WHAT IS MANAGED CARE?
Managed care is the lowering of health care costs by limiting access to either services or providers.
Managed care cuts costs in two ways:
First, by paying providers limited sums of money. Most commonly this is done by giving a primary care physician (PCP) (your "regular" doctor) only a certain amount of money per patient per month. So, no matter how many times you see him in a month, he only receives the set amount for you. This is called "capitation."
Another way of limiting payments is a "provider list", which is a list of providers who have agreed to accept a lower rate for being on the managed care company's panel. If a provider is not on the panel then very often you will not be covered for seeing that provider.
The second way that managed care companies cut costs is by limiting services. Patients cannot simply go to see a specialist but must be referred from either the company or the PCP. By limiting access to specialists or tests, the company saves money. Also, many companies have "bonuses" or "withholds". A bonus is an extra amount of money at the end of the year a managed care company gives a PCP if she doesn't exceed a certain number of referrals; a withhold is an amount of money that is in a fund the managed care company holds that the PCP will not get if she exceeds a certain number of referrals. In some cases, a doctor can receive 140% of her base capitation amount if she limits referrals.
Managed care companies also have "gag clauses", which may be part of a physician's contract. These clauses limit your doctor from telling you about alternate treatments that the company does not pay for, even if you might need them. Managed care companies may also limit the drugs your doctor can prescribe for you.
The first thing to realize is that the managed care company is not working for you. It is working to maximize its profits and that means that any time it can avoid paying for a service it will.
WHAT SHOULD YOU DO IF YOU CAN'T GET YOUR BENEFITS?
1) Have your provider go through the entire appeals process. It is important you make certain he goes through all the steps.
2) If the provider cannot get services, go through your own appeal process. Once again, do not give up if you are unsuccessful at any level. It is important to understand that the company may deny benefits at lower levels even though it will ultimately give benefits upon appeal knowing that many people will not go through the entire process, thus saving the company money.
3) Contact an attorney. This is particularly important if time is of the essence. The entire appeals and grievance process could easily take six to eight months. By that time you or a family member could be harmed. The mere presence of an attorney and the prospect of being sued makes everyone take notice. This is especially the case if your hospital or doctor is under pressure from the managed care company to reduce services to you. Remember, with capitation or reduced fees there is an incentive for the provider or hospital to limit services since they will not get any more money by seeing you more often or providing more services. If you get an attorney involved, the hospital or provider may become concerned about a lawsuit and either pressure the insurance company more forcefully or provide the services.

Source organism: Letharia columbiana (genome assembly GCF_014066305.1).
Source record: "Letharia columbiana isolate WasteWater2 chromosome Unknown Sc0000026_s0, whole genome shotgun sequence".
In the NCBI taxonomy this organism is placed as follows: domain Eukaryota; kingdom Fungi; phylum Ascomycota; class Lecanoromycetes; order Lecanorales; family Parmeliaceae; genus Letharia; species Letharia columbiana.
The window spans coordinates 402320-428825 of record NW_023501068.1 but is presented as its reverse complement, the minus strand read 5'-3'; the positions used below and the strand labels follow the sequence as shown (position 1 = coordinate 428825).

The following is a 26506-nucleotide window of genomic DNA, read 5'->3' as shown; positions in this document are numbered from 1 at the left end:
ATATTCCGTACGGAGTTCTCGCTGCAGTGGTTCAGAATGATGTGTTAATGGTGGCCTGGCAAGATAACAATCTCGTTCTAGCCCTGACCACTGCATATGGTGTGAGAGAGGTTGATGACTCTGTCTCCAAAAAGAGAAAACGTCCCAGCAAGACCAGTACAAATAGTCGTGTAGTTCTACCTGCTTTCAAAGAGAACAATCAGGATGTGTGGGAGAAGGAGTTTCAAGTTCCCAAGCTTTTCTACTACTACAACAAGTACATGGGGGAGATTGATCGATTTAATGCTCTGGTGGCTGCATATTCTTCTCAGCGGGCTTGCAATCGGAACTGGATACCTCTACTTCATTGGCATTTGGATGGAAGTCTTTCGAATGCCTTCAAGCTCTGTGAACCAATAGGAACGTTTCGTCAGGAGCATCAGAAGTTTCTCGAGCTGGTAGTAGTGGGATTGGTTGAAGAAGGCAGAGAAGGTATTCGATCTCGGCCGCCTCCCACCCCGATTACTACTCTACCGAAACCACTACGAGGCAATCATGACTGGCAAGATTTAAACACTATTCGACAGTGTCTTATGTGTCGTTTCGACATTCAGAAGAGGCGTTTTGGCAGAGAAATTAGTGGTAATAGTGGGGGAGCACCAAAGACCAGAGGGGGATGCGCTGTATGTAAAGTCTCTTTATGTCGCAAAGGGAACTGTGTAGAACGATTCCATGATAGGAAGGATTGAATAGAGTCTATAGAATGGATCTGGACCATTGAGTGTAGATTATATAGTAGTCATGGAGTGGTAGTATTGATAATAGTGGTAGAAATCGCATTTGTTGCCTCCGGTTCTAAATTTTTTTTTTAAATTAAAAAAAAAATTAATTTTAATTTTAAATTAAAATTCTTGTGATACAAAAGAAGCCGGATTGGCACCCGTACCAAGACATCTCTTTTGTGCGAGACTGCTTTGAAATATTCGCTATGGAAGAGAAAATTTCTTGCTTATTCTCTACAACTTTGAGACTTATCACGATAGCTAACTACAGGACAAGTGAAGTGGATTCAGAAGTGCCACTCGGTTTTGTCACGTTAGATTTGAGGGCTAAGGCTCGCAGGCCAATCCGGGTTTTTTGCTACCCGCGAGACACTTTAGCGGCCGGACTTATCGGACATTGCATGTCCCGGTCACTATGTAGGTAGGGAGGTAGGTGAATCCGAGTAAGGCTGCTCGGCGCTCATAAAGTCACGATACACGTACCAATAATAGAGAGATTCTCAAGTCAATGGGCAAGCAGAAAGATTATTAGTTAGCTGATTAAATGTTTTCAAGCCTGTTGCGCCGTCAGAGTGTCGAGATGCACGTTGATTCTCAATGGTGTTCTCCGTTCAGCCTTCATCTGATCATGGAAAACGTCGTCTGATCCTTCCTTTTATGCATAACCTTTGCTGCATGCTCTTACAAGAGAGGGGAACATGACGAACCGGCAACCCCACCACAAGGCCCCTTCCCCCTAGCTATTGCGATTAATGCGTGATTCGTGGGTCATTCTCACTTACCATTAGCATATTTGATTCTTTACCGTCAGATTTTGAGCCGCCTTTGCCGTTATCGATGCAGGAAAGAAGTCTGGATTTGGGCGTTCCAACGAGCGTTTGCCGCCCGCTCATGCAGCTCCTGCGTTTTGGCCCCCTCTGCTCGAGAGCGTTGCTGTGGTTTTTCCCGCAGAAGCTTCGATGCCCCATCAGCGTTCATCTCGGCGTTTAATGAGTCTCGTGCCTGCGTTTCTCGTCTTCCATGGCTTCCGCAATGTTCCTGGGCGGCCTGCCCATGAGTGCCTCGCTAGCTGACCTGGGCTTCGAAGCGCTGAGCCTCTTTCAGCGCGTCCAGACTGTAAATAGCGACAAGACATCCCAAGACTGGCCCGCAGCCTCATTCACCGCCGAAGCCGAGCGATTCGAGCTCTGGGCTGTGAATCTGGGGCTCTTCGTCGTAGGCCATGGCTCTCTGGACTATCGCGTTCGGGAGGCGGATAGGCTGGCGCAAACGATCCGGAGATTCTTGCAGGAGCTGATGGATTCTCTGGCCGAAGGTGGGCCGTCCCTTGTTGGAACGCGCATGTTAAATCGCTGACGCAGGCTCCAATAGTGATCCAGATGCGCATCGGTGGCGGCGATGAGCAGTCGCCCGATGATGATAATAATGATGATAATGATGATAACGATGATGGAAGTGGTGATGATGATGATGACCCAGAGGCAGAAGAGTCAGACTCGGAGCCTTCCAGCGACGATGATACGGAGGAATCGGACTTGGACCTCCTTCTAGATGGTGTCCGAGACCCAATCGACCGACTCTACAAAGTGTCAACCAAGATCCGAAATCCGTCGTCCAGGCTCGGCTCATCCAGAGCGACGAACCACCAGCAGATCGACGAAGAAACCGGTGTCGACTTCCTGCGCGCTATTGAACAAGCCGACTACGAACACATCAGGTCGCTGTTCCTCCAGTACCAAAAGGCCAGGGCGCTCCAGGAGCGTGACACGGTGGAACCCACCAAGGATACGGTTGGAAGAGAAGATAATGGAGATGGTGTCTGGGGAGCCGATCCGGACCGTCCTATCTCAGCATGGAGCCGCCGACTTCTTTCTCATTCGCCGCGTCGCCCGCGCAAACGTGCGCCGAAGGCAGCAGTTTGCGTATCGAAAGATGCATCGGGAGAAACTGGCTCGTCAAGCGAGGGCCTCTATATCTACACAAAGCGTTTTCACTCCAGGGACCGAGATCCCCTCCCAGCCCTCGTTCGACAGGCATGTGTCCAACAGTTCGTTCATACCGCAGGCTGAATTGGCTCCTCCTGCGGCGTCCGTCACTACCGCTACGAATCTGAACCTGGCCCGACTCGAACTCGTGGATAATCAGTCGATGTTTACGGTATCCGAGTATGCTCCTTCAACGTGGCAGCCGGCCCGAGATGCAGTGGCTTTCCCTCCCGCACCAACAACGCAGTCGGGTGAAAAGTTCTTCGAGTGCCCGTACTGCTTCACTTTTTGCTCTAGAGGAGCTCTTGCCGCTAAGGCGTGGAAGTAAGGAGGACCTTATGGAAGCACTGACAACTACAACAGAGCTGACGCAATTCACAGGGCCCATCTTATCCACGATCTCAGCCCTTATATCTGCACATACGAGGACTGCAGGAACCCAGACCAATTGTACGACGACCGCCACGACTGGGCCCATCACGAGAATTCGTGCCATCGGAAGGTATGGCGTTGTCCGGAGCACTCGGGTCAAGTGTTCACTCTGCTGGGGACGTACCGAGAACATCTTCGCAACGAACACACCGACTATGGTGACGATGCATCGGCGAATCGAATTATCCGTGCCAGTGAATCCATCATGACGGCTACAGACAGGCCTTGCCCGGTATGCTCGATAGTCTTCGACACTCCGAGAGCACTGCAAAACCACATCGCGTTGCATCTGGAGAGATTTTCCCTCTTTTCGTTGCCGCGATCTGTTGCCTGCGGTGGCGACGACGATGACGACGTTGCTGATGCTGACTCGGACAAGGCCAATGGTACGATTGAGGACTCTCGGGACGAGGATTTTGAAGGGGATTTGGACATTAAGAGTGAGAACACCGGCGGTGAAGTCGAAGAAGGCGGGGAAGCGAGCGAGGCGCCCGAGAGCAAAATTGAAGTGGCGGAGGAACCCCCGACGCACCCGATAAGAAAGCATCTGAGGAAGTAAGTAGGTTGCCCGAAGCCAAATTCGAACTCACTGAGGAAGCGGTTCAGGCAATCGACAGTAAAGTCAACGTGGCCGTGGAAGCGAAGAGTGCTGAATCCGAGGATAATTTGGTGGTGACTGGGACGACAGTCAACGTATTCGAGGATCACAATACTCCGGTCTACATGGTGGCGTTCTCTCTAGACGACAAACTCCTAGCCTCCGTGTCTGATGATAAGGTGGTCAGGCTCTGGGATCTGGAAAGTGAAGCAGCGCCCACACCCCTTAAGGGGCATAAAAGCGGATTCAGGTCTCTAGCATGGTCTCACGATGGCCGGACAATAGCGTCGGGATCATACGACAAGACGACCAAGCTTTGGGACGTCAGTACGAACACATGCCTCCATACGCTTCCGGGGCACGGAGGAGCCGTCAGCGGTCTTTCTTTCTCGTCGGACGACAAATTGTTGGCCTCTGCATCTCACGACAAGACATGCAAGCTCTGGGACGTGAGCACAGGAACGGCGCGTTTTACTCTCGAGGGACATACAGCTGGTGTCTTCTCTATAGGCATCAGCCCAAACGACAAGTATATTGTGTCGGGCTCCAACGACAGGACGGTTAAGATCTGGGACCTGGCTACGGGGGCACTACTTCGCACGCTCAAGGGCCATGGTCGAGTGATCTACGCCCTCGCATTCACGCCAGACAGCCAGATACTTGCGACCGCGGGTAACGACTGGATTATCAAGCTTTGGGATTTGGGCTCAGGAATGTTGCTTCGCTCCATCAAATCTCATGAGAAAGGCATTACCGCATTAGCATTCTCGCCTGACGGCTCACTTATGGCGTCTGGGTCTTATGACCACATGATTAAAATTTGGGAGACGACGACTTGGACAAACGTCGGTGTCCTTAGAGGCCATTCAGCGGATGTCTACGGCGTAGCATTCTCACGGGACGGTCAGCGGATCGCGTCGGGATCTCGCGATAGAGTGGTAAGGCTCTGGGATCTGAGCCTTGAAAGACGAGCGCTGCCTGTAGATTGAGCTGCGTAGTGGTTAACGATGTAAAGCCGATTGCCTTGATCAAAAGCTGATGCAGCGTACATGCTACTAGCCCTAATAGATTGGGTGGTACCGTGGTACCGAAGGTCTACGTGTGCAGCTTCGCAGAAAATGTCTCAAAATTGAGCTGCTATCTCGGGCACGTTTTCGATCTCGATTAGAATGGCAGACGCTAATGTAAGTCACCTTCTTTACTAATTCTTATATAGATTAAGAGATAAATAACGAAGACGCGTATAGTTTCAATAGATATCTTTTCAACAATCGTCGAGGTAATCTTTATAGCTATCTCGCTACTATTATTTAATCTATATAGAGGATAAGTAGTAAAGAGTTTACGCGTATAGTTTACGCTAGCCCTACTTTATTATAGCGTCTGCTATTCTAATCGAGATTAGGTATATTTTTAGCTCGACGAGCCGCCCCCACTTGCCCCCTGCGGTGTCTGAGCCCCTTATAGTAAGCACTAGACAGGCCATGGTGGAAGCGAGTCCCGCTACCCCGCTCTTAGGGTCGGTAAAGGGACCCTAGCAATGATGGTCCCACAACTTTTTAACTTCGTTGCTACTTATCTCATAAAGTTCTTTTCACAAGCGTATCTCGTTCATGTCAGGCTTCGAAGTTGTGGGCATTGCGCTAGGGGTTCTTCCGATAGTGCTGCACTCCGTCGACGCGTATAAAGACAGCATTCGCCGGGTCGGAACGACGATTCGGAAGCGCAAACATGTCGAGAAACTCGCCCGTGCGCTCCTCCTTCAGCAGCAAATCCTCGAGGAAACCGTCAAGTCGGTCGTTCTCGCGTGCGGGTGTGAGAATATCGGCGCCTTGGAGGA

4) Contact your State Insurance Department ( in New York: 800-358-9260). Often they will be able to obtain benefits. Even if they can't, it is important to report abusive practices.
5) Make certain you get everything in writing. Whether it is from your provider, the hospital, or the insurance company, ask for everything in writing, including a copy of your records. Also get everyone's name and number.
WHAT IF YOU ARE INJURED OR IF A FAMILY MEMBER DIED BECAUSE THE COMPANY WOULD NOT AUTHORIZE BENEFITS?
First of all, don't simply say: "Forget it, there's nothing I can do." Contact an attorney and begin the process of initiating a lawsuit. Most of the time this will cost you nothing since the attorney will take your case on "contingency." This means that if you are successful, the attorney gets a portion, usually between 25% and one-third of recovery less the costs. And, if you should be unsuccessful, you owe nothing to the attorney.
It is important for you to remember that medicine has changed. If you have managed care or belong to an HMO, your provider now has conflicting interests. You are not his sole concern because he has to deal with the managed care company, maintaining his relationship with them, and with the potential financial risks for providing too many services
WHAT SHOULD YOU SAY TO YOUR PROVIDER?
Since health care has changed and your doctor may have a financial interest in limiting services, you must try to protect yourself.
1) Express your concerns to your provider. By making him aware of them you will be subtly communicating that you will not accept anything less than the services you are entitled to.
2) Ask your doctor about her financial arrangements with the managed care company. Ask your doctor if she has any arrangement, like capitation or a withhold, to limit your care or not to refer you.
3) Ask your doctor about a "gag clause" that may restrict him from telling you about alternative treatments.
4) Ask your doctor about whether she is limited in prescribing medications to you.
5) Make certain that your provider doesn't give up and follows through with every appeal.
6) Make certain your doctor documents everything about your treatment and its necessity. Benefits can be denied more easily if the need for them is not well documented.
Remember: It is unfortunate but with managed care you must fight for what is rightfully yours.
(c) 1998 by David L. Trueman